Other things that can impact playing in tune are the condition of the mouthpiece and instrument. Are they clean and in good condition? Are their large dents in the mouthpiece, lead pipe and bell? Do the valves work easily? Are the bumpers in the pistons the correct size? Do the water keys leak?
This is only the beginning. As you progress in your musical career you’ll discover more ways to play in tune. It all starts with your ears, and an instrument in good shape. Practice playing in tune and listen, listen, listen.
You have probably at some point heard your student’s teacher, a Paige’s Music sales rep, or even your student mention taking private lessons. There are many factors to consider when deciding upon private lessons and a private lessons teacher. The goal of this article is to help you make an educated decision when it comes to private lessons.
First, you might be wondering, who are private lessons instructors? Private lessons teachers are typically professionally trained musicians who are proficient at one or more instruments. Anyone who is skillful, has a good knowledge of music theory as well as basic teaching methods can become a private instructor. These individuals often teach students ranging from beginner to advanced skill levels.
Next, what do private instructors do? As you can almost certainly assume private instructors provide a one-on-one teaching environment for a student. More specifically, they can focus on playing technique, tonal quality, precise excerpts or music the student might be playing in class or even individual solo pieces for contest. They are able to provide direct and immediate feedback to the student helping them implement the best overall performance standards.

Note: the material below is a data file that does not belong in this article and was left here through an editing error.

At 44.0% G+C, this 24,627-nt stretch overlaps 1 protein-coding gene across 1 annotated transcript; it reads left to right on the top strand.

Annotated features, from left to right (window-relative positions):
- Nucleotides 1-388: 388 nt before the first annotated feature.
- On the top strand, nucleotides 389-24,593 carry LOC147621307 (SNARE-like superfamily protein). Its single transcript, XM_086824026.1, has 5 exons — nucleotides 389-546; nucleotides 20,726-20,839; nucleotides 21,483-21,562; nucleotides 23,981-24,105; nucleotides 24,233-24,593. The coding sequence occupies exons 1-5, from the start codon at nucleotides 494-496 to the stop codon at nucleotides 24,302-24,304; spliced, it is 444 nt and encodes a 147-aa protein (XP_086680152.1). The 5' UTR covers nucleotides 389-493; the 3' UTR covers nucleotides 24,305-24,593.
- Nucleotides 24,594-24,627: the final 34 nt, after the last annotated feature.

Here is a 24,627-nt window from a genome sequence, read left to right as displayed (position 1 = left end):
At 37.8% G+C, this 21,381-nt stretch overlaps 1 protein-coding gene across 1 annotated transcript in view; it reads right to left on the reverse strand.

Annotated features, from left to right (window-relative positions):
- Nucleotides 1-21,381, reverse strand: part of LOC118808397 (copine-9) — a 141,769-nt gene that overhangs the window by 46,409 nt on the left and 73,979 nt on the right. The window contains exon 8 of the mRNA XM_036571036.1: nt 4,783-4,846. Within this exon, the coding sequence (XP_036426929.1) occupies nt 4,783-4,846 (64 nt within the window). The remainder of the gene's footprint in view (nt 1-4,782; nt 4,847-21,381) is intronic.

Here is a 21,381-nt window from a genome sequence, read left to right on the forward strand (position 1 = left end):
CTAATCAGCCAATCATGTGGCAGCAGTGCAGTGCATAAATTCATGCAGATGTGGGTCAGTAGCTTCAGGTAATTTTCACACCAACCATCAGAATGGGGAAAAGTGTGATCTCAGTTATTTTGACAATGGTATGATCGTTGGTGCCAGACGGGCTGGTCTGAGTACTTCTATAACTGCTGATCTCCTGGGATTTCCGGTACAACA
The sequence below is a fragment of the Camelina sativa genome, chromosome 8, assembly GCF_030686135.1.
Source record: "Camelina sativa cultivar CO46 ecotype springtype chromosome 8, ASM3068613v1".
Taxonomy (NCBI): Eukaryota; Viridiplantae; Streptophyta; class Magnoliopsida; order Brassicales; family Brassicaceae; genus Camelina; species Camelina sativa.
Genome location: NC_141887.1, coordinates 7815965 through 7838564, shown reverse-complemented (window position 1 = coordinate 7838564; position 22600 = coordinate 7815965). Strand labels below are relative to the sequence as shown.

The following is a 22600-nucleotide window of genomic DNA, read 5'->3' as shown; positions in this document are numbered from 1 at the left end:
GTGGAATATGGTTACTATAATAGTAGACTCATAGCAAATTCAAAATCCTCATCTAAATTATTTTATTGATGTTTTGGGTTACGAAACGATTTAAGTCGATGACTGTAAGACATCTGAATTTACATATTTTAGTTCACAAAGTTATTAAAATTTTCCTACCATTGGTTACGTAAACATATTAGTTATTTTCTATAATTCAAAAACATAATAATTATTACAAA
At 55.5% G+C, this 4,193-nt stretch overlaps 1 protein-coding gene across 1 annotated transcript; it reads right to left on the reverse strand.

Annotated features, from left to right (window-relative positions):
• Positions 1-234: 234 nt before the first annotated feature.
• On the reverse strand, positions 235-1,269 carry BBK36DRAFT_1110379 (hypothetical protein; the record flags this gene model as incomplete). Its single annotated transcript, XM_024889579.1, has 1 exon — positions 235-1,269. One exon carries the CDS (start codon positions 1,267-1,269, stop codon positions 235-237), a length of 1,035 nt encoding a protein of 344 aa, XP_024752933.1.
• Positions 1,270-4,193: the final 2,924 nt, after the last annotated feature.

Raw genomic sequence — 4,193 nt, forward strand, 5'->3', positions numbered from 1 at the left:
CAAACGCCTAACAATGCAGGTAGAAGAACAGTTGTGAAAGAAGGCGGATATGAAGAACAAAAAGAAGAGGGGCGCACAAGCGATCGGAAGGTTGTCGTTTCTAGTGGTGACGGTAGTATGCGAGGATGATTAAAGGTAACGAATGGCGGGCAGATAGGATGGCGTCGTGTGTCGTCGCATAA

There are a few places where you can inquire about finding a private instructor for your student. Our first recommendation is always to speak to the student’s band or orchestra teacher at school. They may have a preferred list of private instructors they have worked with in the past and would be comfortable referring you. Another place to search is the Paige’s Music website. We do provide a list of private instructors categorized by instrument for your convenience. Private lessons can take place at the student’s school, your home or the private instructor’s home.
Another common question we get asked at Paige’s is when should parents start their students in private lessons? While we would all like to respond with a resounding “NOW”, the answer might not be so simple. It really depends on the student and their needs. For example, if your student is struggling with their new instrument, it might benefit them to get some one-on-one instruction from someone more adept on their instrument. Additionally, many students consider private lessons further into their playing careers as a way of focusing on more specific techniques that sometimes are not covered in general band or orchestra class. Private lessons are often essential for students wanting to participate in solo and ensemble competitions or auditions for outside groups or college. Again, the student’s band or orchestra teacher is your best resource for determining if private lessons would benefit your student.
Finally, why private lessons? The answer is simple, to help your student get better. As discussed before, private lessons provide a professional environment for your student to get focused help with all aspects of playing their band or orchestra instrument. Whether your student is just starting out or is searching for more advanced instruction, there is always something to learn through individual, private lessons.